Am I addicted to pills?

Jessica Kennedy, Mental Health America

Are you taking pills that have been prescribed to you by a doctor or are you taking pills that you got from a friend or bought from somewhere else?

I’m taking pills that were prescribed to me by a doctor, strictly according to the label.

You may worry that you’re addicted, especially if you’re on certain drugs that are used recreationally, but there’s a difference between taking a medication and abusing one.

Some medications are habit-forming or addictive or cause what is known as a “physical dependence,” where your body adapts to expect that medication.

That doesn’t mean you should avoid taking those medications if that is what you and your doctor decide. It means that you need to have a discussion with your doctor about the potential side effects of a medication and whether they outweigh the benefits.

It also means you don’t have to take those medications. If a doctor prescribes you something and you’re worried about the risks, you are within your rights to ask for a different treatment. (But make sure you avoid suddenly stopping any medication without talking to your doctor first—sometimes your body needs to “taper” off by stepping down your dosage over time.)

I’m taking pills that were prescribed to me by a doctor, but I’m deliberately using them to get high.

Taking medication outside its normal purpose is what we call substance abuse. For example, maybe your doctor has prescribed you a benzodiazepine like Xanax for panic attacks. But instead of following the instructions your doctor gave you, you take a few recreationally and then have a few drinks. Not only is that incredibly dangerous, but it could be a sign of problematic drug use.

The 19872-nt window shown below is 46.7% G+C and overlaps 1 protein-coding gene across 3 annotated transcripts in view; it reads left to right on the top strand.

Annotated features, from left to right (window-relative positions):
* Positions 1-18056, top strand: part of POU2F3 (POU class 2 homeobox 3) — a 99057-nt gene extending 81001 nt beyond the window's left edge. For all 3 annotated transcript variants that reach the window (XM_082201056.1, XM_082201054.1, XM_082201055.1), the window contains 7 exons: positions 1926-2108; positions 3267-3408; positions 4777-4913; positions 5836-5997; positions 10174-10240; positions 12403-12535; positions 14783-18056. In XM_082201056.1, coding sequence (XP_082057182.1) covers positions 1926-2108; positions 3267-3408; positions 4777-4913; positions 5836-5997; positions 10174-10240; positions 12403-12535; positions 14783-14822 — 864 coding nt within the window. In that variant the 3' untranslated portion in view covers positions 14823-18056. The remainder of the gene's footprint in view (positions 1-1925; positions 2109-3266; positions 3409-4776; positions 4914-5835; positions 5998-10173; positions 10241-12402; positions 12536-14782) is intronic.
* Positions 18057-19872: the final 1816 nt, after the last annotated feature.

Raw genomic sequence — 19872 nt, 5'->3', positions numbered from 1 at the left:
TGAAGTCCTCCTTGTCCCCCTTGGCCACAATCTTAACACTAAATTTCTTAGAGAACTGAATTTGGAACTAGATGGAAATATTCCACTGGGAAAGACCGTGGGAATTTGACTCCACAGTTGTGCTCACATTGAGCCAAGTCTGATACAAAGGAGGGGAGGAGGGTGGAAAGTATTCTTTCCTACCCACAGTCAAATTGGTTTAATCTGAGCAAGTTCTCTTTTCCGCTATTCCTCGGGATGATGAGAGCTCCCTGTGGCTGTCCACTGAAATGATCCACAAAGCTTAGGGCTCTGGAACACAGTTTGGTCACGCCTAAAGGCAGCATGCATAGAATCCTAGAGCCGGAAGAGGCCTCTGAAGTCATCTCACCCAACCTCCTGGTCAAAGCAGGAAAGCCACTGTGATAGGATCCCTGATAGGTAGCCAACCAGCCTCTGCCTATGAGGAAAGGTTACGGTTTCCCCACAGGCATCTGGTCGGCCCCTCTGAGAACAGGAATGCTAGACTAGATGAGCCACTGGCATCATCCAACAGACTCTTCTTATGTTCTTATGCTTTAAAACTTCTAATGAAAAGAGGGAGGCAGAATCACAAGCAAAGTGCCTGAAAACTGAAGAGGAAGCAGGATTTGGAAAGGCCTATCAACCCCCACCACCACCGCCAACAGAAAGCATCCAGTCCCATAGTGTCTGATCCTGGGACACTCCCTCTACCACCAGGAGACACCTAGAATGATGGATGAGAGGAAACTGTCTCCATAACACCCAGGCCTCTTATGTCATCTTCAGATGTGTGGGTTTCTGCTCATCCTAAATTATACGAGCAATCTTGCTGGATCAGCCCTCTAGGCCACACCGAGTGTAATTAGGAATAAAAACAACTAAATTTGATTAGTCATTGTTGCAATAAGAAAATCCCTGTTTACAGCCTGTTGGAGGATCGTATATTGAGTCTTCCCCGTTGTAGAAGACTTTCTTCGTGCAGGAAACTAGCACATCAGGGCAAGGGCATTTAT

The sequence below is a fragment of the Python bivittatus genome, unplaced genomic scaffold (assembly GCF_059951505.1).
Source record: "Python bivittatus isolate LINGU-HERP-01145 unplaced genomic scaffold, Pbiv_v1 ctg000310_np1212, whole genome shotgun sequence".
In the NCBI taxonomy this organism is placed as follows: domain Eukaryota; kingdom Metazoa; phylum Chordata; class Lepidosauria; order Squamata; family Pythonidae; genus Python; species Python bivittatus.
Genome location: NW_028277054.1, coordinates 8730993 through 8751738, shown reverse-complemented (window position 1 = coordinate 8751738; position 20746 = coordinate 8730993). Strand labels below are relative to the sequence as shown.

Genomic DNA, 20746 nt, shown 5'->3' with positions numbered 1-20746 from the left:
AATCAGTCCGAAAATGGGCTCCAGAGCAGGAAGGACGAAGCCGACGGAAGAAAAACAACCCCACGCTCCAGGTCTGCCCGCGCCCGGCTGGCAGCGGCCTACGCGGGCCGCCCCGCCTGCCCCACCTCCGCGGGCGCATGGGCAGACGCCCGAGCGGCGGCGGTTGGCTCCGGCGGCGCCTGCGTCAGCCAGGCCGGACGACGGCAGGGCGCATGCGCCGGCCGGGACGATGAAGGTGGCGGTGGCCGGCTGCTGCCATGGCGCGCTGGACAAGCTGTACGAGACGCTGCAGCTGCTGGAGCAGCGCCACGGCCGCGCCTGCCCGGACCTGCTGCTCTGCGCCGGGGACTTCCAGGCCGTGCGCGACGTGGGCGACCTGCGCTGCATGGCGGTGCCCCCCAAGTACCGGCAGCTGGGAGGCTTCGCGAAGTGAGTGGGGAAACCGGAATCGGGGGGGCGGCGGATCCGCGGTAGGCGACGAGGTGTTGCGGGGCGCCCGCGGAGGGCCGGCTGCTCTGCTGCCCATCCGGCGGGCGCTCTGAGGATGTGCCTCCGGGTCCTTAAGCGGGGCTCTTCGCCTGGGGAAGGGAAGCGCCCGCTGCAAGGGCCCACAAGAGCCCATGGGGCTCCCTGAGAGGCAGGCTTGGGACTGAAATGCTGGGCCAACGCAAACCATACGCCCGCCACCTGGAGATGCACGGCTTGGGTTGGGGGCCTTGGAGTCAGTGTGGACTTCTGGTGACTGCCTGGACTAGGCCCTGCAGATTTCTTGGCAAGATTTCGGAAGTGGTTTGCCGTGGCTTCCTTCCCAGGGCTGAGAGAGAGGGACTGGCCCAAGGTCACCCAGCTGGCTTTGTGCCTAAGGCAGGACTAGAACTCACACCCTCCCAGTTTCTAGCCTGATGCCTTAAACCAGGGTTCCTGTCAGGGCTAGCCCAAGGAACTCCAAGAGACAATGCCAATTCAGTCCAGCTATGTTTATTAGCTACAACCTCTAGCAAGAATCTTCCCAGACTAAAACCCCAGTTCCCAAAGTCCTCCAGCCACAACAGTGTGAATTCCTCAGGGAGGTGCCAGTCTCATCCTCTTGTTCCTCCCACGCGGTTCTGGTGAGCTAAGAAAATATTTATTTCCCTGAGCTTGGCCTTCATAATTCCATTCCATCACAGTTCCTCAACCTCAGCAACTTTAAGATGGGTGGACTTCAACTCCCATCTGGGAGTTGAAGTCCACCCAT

The difference between experimentation, problematic drug use, and an addiction differ from person to person. If you’re concerned about your drug use, or someone else has raised concerns, you should talk to your doctor or a specialist who focuses on substance use.

I’m taking pills I got from a friend or brought from someone else.

If you took one Adderall from a friend one time to write a paper that you left until the last minute, no, you’re probably not addicted to pills. But you shouldn’t be taking medication that isn’t prescribed to you. Medications are complicated, and there is always the potential for allergies or drug interactions. For example, there’s a lot out there that interferes with the effectiveness of birth control—that’s the kind of thing you want to clear with a doctor or pharmacist before starting a treatment.

If you’re buying Adderall, Xanax, etc. to use regularly, you may or may not be addicted—but you’re certainly using drugs illegally and may face other physical, psychological, or social consequences.

Check out our article What is Addiction to learn more. 

But even if you aren’t addicted, you have other things to worry about. You can’t always verify the purity of drugs you get from dealers or the Internet. You could get caught and arrested, which might mean anything from fines to jail times to losing scholarships. You could get in a car while using something and hurt yourself or someone else. These are real risks, and you should take them seriously.

Whether you’re addicted or not, the best thing you can do is talk to someone about how your drug use impacts your life. You can bring this up with your doctor or seek out a substance use counselor or therapist.

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